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Chapter 9. Wesley's Marriage; Dealings with Cornwall Smugglers; His Illness and Recovery


1751. Wednesday, January 10.—Having received a pressing letter from Dr. Isham, then the rector of our college, to give my vote at the election for a Member of Parliament which was to be the next day, I set out early, in a severe frost and with the northwest wind full in my face. The roads were so slippery that it was scarcely possible for our horses to keep their feet; indeed one of them could not, but fell upon his head and cut it terribly. Nevertheless, about seven in the evening, God brought us safe to Oxford. A congregation was waiting for me at Mr. Evan’s, whom I immediately addressed in those awful words, “What is a man profited, if he shall gain the whole world, and lose his own soul?”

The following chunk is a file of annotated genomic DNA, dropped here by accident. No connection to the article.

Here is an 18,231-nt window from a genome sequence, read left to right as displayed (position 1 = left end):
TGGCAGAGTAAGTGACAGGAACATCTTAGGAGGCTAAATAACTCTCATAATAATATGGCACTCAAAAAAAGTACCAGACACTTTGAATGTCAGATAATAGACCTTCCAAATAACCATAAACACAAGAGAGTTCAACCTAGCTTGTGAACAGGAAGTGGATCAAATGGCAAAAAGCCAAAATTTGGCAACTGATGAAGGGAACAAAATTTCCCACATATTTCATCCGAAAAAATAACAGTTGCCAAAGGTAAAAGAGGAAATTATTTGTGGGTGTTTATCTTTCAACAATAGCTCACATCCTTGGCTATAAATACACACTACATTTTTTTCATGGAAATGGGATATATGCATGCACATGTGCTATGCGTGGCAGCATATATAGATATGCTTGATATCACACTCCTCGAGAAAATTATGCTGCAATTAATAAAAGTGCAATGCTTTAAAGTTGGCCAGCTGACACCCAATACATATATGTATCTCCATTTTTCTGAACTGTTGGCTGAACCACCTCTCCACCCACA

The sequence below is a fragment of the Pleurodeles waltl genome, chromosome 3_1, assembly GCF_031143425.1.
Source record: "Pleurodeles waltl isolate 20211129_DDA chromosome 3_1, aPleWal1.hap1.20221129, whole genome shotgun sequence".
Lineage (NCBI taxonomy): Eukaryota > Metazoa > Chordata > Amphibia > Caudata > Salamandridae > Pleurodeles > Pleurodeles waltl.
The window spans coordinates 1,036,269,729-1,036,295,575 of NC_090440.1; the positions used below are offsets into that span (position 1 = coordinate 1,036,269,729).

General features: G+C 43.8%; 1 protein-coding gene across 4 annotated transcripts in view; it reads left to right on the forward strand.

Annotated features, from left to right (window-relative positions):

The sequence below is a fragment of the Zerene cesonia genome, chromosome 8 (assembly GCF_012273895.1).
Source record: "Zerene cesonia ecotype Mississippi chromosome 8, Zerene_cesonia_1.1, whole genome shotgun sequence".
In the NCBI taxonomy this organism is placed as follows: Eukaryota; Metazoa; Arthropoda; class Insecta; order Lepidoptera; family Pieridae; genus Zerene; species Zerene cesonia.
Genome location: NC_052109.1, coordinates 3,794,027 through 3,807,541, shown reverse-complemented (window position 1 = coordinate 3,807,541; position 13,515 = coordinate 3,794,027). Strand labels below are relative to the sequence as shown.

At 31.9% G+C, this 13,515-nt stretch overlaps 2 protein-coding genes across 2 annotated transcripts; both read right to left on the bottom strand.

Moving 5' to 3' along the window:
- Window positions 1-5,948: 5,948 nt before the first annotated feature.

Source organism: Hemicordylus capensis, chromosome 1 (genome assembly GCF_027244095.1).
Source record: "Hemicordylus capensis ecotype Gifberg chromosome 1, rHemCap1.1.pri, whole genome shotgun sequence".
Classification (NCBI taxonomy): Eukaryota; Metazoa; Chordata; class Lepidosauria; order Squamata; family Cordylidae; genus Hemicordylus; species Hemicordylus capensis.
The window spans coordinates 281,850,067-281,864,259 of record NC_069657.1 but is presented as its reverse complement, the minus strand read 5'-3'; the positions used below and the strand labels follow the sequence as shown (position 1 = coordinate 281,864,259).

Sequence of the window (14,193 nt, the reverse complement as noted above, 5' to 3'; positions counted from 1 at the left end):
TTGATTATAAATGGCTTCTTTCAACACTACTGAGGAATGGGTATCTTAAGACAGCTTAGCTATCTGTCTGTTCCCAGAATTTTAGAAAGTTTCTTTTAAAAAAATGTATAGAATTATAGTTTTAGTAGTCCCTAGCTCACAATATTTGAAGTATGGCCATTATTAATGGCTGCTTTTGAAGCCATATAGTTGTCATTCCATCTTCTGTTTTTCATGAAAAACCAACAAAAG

Thursday, 31.—I went to the schools where the Convocation was met: but I did not find the decency and order which I expected. The gentleman for whom I came to vote was not elected, yet I did not repent of my coming; I owe much more than this to that generous, friendly man, who now rests from his labors.

I was much surprised wherever I went at the civility of the people—gentlemen as well as others.  There was no pointing, no calling of names, as once; no, nor even laughter. What can this mean? Am I become a servant of men?  Or is the scandal of the cross ceased?

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